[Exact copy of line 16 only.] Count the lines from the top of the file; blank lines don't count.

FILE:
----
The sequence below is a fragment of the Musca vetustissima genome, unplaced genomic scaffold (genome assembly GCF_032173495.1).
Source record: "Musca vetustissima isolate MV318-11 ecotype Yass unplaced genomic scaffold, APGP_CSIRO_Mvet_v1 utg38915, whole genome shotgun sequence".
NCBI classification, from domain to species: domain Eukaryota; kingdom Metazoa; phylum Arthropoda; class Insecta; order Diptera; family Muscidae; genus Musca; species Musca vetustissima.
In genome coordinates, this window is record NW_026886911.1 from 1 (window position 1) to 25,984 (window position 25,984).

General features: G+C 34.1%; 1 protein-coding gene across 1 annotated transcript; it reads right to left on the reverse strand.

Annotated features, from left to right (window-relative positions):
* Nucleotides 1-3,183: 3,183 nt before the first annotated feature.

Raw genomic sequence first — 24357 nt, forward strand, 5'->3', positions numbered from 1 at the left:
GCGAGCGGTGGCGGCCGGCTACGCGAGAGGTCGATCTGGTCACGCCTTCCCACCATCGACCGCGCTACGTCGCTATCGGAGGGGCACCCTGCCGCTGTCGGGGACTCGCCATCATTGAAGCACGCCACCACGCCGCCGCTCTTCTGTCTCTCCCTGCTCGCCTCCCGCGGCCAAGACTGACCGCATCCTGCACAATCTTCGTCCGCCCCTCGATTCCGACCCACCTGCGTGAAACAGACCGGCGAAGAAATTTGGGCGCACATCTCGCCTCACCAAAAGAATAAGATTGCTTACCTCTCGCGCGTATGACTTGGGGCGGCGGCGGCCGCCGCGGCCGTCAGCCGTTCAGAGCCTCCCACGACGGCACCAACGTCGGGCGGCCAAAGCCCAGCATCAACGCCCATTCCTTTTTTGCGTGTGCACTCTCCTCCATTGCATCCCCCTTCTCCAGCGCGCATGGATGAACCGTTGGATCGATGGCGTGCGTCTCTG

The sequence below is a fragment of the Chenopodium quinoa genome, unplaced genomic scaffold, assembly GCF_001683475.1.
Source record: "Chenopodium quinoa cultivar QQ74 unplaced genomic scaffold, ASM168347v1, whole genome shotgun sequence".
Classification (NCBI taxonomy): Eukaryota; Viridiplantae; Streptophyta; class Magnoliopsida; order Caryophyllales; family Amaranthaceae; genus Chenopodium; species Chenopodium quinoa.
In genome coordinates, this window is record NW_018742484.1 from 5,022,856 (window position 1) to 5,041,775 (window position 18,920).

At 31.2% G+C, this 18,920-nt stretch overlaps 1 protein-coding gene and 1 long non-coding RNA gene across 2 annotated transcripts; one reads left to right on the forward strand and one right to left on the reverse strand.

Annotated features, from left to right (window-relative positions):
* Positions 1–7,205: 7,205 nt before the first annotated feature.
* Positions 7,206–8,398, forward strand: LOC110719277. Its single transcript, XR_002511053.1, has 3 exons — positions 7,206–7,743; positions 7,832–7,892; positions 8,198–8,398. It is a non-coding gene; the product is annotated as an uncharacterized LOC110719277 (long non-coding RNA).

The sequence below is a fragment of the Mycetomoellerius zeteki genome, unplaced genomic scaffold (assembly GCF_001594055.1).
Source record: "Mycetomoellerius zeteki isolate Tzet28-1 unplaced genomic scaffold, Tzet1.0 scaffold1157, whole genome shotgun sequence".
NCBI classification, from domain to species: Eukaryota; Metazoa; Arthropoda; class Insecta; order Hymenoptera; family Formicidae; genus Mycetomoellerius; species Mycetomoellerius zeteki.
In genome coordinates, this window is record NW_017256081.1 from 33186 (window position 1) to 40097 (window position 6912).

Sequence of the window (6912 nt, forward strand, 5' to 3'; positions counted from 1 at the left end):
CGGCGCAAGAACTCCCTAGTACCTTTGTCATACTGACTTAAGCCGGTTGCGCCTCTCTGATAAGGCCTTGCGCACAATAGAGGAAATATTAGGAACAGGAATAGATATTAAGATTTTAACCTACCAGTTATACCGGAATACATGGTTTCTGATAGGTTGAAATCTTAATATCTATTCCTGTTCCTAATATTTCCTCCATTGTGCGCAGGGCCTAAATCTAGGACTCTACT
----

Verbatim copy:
* Positions 1–7,205: 7,205 nt before the first annotated feature.